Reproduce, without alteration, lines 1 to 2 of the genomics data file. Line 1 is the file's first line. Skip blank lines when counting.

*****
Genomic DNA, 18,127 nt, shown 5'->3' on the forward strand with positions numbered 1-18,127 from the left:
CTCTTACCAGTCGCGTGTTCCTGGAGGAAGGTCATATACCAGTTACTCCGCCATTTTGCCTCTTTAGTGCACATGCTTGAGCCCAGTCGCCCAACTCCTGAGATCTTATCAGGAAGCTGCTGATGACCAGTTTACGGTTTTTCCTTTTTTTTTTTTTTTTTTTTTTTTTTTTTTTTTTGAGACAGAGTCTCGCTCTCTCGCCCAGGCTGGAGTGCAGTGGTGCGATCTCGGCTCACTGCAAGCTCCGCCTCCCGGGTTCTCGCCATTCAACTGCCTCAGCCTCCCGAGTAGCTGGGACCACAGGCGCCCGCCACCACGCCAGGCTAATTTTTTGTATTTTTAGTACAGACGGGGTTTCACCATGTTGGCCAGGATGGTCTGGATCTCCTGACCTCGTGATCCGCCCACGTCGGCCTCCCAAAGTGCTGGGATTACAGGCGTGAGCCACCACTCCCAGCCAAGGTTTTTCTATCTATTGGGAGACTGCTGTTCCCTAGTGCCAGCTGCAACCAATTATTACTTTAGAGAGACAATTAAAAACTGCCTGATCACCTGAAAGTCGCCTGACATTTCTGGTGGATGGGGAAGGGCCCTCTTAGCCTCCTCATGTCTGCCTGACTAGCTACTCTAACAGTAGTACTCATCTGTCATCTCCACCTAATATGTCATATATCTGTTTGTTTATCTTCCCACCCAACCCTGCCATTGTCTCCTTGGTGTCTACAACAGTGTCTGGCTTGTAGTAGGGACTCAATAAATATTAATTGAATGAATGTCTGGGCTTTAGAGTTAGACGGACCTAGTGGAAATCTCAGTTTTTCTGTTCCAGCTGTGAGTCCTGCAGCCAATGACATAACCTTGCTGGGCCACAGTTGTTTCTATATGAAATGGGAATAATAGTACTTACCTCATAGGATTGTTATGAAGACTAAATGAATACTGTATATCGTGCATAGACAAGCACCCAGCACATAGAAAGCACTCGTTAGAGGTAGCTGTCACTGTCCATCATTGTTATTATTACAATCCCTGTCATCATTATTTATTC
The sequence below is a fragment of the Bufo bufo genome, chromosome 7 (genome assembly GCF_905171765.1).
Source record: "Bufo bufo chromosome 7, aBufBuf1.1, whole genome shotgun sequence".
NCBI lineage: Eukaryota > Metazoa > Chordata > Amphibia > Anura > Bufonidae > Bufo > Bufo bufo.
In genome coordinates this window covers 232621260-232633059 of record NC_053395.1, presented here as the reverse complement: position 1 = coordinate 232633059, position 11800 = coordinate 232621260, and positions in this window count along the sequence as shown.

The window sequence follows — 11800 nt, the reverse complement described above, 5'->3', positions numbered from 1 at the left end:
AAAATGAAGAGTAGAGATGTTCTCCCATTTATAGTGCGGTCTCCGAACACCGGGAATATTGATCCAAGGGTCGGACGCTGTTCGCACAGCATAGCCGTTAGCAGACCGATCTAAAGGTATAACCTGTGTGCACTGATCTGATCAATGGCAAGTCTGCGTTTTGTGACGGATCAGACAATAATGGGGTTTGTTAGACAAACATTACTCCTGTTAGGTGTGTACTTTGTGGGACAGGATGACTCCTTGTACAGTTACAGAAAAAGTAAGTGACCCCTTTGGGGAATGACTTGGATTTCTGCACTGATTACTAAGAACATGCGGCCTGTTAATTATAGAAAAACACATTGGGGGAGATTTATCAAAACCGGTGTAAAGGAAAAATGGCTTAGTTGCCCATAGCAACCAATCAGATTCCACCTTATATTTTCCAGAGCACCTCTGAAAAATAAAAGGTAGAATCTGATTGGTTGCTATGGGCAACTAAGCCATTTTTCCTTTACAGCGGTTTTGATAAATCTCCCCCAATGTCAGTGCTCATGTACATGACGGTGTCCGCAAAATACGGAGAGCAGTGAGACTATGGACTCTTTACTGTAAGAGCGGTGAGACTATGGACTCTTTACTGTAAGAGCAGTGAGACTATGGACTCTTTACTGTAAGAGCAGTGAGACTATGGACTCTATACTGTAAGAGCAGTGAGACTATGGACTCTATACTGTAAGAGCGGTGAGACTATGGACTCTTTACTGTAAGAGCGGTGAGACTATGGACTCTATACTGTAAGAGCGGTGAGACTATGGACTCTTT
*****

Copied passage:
Genomic DNA, 18,127 nt, shown 5'->3' on the forward strand with positions numbered 1-18,127 from the left:
CTCTTACCAGTCGCGTGTTCCTGGAGGAAGGTCATATACCAGTTACTCCGCCATTTTGCCTCTTTAGTGCACATGCTTGAGCCCAGTCGCCCAACTCCTGAGATCTTATCAGGAAGCTGCTGATGACCAGTTTACGGTTTTTCCTTTTTTTTTTTTTTTTTTTTTTTTTTTTTTTTTTGAGACAGAGTCTCGCTCTCTCGCCCAGGCTGGAGTGCAGTGGTGCGATCTCGGCTCACTGCAAGCTCCGCCTCCCGGGTTCTCGCCATTCAACTGCCTCAGCCTCCCGAGTAGCTGGGACCACAGGCGCCCGCCACCACGCCAGGCTAATTTTTTGTATTTTTAGTACAGACGGGGTTTCACCATGTTGGCCAGGATGGTCTGGATCTCCTGACCTCGTGATCCGCCCACGTCGGCCTCCCAAAGTGCTGGGATTACAGGCGTGAGCCACCACTCCCAGCCAAGGTTTTTCTATCTATTGGGAGACTGCTGTTCCCTAGTGCCAGCTGCAACCAATTATTACTTTAGAGAGACAATTAAAAACTGCCTGATCACCTGAAAGTCGCCTGACATTTCTGGTGGATGGGGAAGGGCCCTCTTAGCCTCCTCATGTCTGCCTGACTAGCTACTCTAACAGTAGTACTCATCTGTCATCTCCACCTAATATGTCATATATCTGTTTGTTTATCTTCCCACCCAACCCTGCCATTGTCTCCTTGGTGTCTACAACAGTGTCTGGCTTGTAGTAGGGACTCAATAAATATTAATTGAATGAATGTCTGGGCTTTAGAGTTAGACGGACCTAGTGGAAATCTCAGTTTTTCTGTTCCAGCTGTGAGTCCTGCAGCCAATGACATAACCTTGCTGGGCCACAGTTGTTTCTATATGAAATGGGAATAATAGTACTTACCTCATAGGATTGTTATGAAGACTAAATGAATACTGTATATCGTGCATAGACAAGCACCCAGCACATAGAAAGCACTCGTTAGAGGTAGCTGTCACTGTCCATCATTGTTATTATTACAATCCCTGTCATCATTATTTATTC